St. Anthony police officer Jeronimo Yanez shot Castile after he said he had a gun.
The video, which came out with a bundle of evidence from the Castile trial, captures the interaction between Diamond Reynolds, Castile's girlfriend, and her daughter as they were held in the back of a squad auto shortly after the shooting. The case sparked national outcry in part because Reynolds live-streamed the aftermath of the shooting on Facebook. Marijuana became a central issue in the case due to the ineptitude and ignorance of the young officer. The phrase, similar to "Blue Lives Matter", rests on the idea that the lives of police officers are not valued enough in this country and is often used as a counter-argument to "Black Lives Matter". He's got marijuana in his auto.
In the patrol vehicle, a clearly frustrated Reynolds tells officers her phone is about to die and she needs to reach her family so someone can pick up her and her daughter.
"I could keep you safe", she adds.
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"I'm scared", the little girl whimpers.
Hutchinson, who said he has a concealed-carry permit, also said the video left room for reasonable doubt, because it didn't show where the gun was.
First, before we even get to the discussion of cannabis, lets look at the first 16 words in this comments to the investigators.
Diamond: "They not gonna shoot me okay?"
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Yanez remained with weapon drawn and pointed at Castile until he was relieved by another officer around the 5:20 mark of the video. But they said prosecutors failed to prove that Yanez acted with "culpable negligence", the legal standard needed to support a conviction for second-degree manslaughter in Minnesota. Who would do that? The rise of dash-cam and now body-cam videos has helped to inform the public - and yet police shot and killed just as many suspects in 2016 as they have in prior years. Mr Castille's girlfriend, who was sitting in the passenger seat, says her boyfriend followed the officer's instructions and reached for his license.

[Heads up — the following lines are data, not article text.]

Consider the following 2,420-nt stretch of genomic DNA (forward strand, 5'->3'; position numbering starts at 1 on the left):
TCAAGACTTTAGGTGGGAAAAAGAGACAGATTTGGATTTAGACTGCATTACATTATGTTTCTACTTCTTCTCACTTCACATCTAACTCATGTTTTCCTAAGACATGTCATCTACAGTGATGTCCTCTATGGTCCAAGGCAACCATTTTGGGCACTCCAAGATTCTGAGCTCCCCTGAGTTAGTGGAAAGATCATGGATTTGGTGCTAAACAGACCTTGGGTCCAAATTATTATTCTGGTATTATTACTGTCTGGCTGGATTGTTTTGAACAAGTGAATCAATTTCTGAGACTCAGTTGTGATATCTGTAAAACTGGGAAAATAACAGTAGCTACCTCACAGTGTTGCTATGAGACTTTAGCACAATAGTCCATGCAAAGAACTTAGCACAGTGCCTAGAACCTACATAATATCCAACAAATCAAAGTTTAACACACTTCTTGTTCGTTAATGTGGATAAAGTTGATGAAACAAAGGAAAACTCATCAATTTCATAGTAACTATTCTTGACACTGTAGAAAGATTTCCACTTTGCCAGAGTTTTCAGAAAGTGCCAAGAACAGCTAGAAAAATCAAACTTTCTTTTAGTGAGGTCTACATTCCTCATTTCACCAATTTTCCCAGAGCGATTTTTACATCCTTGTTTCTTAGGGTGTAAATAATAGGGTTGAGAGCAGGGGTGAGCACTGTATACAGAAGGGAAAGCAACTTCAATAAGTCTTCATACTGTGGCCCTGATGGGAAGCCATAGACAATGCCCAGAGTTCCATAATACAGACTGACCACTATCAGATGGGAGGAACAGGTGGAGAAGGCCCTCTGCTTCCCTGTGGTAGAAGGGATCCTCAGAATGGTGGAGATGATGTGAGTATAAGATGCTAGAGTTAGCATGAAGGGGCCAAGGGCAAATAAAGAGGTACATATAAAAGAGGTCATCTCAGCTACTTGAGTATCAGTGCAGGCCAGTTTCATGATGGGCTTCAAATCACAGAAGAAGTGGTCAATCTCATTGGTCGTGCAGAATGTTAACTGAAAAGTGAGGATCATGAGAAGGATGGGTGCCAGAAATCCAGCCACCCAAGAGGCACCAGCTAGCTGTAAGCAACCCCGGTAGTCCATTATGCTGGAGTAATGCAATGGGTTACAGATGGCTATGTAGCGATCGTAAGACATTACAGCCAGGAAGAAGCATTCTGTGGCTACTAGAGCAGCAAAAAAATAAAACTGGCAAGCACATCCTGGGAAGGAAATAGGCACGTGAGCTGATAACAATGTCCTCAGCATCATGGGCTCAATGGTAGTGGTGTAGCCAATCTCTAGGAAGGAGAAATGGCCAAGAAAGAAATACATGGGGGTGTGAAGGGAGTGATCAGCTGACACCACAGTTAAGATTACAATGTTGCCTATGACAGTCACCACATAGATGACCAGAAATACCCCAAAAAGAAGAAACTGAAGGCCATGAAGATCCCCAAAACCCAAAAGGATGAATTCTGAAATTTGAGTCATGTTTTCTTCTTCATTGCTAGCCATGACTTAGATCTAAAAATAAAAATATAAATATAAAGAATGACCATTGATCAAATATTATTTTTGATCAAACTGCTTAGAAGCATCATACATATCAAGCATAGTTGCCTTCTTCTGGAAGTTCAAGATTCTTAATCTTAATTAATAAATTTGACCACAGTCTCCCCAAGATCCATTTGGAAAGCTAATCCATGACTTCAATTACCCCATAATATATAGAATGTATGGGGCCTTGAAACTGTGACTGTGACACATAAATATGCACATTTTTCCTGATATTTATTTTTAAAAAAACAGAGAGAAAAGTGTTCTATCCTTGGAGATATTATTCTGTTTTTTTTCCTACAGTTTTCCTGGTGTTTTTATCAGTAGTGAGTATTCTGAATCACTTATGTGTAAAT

JERONIMO YANEZ: Good. The reason I pulled you over, your break lights are out. The only clearly visible part of Castile's vehicle is the rear, and as such none of the encounter on Castile's end is picked up by the police squad car's camera. That's just absurd. Would he feel the same about someone that was smoking a cigarette with their child in the auto?
"Most of our officers will say okay where is it?" He discharged a half dozen rounds into Castille before he began screaming out justifications like a small child that just shot a neighbors barking dog. Afterward police put both of them under custody. This was a complete miscarriage of justice, nothing less. But as we learn of another shooting this week in Seattle of Charleena Lyles, a pregnant mother of four, we have to find a way to talk about what is happening. And although police reform seems a long way off, one can only hope that - if nothing else - the death of Philando Castile will make officers elsewhere think twice before racial profiling someone.
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